Okay, here's my last plea ... Please, please, please go to the World Monopoly site every day and place your votes for Kyiv! Apparently we are not doing a very good job with our voting because Kyiv has fallen all the way down to #19. Remember, only the top 20 cities make it to the game board. This is really sad because Kyiv had been as high as #10. Come on - it would be really neat to get an underdog like Kyiv onto the game board. If you're reading this, you are already on the internet, so click on the above link and place your votes.
There’s not as much good news this week. Kyiv started the week at #12 and has since slipped to #14. What makes it really bad is there are seven cities immediately behind Kyiv, including Toronto, currently at #21.
There are 12 days and 3 hours to go, so let’s make sure we place a vote for Kyiv everyday.
Also of note, voting will begin on February 29 to select two wildcard cities out of a list of 20. Lvyv, Ukraine seems sure to make the cut - currently situated at #4 on the wildcard list.
The good news is that Kyiv remains firmly entrenched in the top 20. The bad news is that several days ago, Kyiv made it up to #10 and has since fallen two spots. Passing Kyiv were Jerusalem, Israel and Istanbul, Turkey.
Come on everyone - make sure you place a vote for Kyiv everyday! It only takes a minute. 19 days and 8 hours remain in the voting.
Kyiv is currently situated at #12
That's right, Kyiv has made a huge move up the charts and is currently between Beijing, China at #11 and Tokyo, Japan at #13. Yes, it's true, Kyiv is slightly ahead of Tokyo. Only 26 days and 5 hours to go in the voting. Remember to place your votes every day, and let's make sure Kyiv stays in the top 20!
We all have an opportunity to help decide which cities will be included on the game board. On the Monopoly website, they have pre-selected 68 cities to choose from, and you can nominate any other as a Wildcard city. You can vote for up to 10 cities at a time, and can vote once per day. Voting continues through the end of February, and the 20 cities receiving the highest number of worldwide votes will be included in the game. Voting for two wildcard cities will occur from March 1 - 9. The selected cities will appear on the board from highest rent property to lowest based on the number of votes each city receives.
I am really excited that Kyiv, Ukraine is one of the 68 pre-selected cities. My understanding is that it took much lobbying of Hasbro Europe to get Kyiv included. I think it would be extremely neat to have Kyiv represented in this game. So join me in casting your daily votes for Kyiv, and any of your other favorite cities across the globe.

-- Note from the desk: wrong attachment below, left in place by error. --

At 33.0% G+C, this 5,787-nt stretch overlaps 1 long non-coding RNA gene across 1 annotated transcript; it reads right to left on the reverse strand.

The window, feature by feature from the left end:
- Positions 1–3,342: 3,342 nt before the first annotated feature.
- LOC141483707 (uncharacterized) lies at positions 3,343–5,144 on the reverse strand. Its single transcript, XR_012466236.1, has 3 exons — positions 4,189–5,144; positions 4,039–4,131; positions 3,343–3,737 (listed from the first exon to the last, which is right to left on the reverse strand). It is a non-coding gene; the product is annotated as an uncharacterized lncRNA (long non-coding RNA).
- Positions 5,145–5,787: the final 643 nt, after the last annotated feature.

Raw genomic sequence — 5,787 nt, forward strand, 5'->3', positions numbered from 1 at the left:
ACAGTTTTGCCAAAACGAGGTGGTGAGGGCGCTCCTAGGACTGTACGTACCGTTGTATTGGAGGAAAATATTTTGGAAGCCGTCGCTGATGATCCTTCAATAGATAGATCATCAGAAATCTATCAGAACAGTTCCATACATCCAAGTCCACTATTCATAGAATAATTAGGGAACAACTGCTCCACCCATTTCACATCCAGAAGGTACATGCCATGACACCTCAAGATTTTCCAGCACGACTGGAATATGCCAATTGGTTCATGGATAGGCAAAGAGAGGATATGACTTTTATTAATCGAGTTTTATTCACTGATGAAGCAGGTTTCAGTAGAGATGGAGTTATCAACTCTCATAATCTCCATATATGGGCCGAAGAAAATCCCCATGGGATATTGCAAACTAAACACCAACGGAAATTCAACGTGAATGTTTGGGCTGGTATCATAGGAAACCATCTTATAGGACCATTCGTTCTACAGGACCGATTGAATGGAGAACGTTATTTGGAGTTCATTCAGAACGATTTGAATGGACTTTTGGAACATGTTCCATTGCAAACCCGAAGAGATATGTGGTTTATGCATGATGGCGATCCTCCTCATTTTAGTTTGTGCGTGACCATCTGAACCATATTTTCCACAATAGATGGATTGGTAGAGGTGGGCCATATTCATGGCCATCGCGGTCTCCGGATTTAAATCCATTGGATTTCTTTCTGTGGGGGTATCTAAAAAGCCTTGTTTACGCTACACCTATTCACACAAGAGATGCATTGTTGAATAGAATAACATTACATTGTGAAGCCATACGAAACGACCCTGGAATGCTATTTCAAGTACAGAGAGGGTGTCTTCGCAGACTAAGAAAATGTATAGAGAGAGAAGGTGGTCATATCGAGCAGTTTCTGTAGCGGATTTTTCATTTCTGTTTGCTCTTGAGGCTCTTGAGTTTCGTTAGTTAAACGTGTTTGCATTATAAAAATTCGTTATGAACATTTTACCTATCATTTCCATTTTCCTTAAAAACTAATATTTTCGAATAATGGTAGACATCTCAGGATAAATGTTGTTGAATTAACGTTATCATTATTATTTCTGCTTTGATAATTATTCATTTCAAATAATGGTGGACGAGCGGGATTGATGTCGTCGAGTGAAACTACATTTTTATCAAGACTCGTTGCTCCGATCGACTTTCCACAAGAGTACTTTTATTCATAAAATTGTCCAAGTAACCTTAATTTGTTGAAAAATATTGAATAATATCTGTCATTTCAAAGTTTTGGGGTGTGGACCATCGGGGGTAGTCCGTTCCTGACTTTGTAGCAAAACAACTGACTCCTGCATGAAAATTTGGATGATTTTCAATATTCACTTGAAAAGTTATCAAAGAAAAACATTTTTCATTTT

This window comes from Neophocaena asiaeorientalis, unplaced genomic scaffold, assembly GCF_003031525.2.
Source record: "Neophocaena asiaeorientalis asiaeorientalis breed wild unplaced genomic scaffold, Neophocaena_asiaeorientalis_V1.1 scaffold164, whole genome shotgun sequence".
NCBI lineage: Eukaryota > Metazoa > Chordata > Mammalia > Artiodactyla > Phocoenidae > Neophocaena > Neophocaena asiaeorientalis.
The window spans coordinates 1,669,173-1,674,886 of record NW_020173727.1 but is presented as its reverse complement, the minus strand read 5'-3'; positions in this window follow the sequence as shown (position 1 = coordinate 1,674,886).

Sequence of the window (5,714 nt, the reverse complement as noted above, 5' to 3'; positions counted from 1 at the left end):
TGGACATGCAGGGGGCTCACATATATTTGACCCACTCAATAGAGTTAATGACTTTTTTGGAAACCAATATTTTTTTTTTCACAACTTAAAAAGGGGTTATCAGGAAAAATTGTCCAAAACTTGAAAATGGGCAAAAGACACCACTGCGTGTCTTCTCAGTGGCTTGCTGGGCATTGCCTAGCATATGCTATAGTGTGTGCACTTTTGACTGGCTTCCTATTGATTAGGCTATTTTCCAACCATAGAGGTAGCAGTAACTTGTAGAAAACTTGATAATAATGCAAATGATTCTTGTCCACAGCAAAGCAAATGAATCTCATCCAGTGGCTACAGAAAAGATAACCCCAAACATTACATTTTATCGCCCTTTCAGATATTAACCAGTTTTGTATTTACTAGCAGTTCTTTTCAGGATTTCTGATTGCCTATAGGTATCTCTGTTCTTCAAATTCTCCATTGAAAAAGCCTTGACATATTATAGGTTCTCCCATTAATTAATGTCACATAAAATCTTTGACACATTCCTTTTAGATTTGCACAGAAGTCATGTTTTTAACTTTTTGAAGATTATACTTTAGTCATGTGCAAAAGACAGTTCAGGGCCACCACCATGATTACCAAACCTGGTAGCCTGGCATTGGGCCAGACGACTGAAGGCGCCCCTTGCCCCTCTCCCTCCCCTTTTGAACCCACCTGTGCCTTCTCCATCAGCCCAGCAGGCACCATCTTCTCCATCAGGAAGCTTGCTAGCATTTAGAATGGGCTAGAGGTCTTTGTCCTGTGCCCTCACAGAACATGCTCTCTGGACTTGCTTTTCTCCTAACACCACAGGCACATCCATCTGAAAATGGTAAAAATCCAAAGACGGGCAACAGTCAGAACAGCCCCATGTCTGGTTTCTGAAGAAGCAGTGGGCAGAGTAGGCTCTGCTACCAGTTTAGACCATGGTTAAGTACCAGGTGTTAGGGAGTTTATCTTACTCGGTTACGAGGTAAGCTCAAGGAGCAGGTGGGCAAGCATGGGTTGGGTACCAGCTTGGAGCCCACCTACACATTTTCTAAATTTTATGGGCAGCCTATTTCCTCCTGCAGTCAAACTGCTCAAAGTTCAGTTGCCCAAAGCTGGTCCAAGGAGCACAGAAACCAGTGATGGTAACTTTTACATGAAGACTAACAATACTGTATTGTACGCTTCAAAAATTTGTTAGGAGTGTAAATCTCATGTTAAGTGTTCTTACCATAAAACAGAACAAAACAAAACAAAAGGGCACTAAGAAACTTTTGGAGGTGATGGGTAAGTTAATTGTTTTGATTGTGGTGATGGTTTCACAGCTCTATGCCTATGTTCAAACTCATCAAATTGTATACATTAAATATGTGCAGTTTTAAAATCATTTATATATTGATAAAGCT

As of this posting, Kyiv is currently ranked #26.
Visit Monopoly Worldwide Voting now. (Note: you need to create and verify an account to have your votes included)
When in Kyiv last year, I found out the hard way that most people do not speak English. That also means that staff at most hotels only speak Russian and/or Ukrainian. Notice that I said MOST, but certainly not all.
This blog does not always have to cover serious topics, so let's take a look at Andriivsky Uzviz, a really neat area to visit when in Kyiv, Ukraine. When I visited Chernobyl last summer, I only had one day remaining to see some sights in Kyiv. Believe me, that is not nearly enough time to see and properly appreciate all that this city has to offer.
Andriivsky Uzviz is a very old road that connects Kyiv's upper city to the lower Podil district. Starting at St. Michael's Church (seen above), wind your way slowly down the street, taking time to admire the amazing architecture surrounding you. While there, take time to visit many of the street vendor tents that cover the area like a daily art fair. If you are interested in matrioshka dolls, this is the place for you! There is so much to see and do here that you should plan to spend several hours seeing all the sights and soaking in the atmosphere.
I wish I had more time to spend around Andriivsky Uzviz, but with only one day in the city, I wanted to see as much as possible. I walked here all the way from the Hotel Rus and was determined to find the Chernobyl Museum once I reached the Podil District.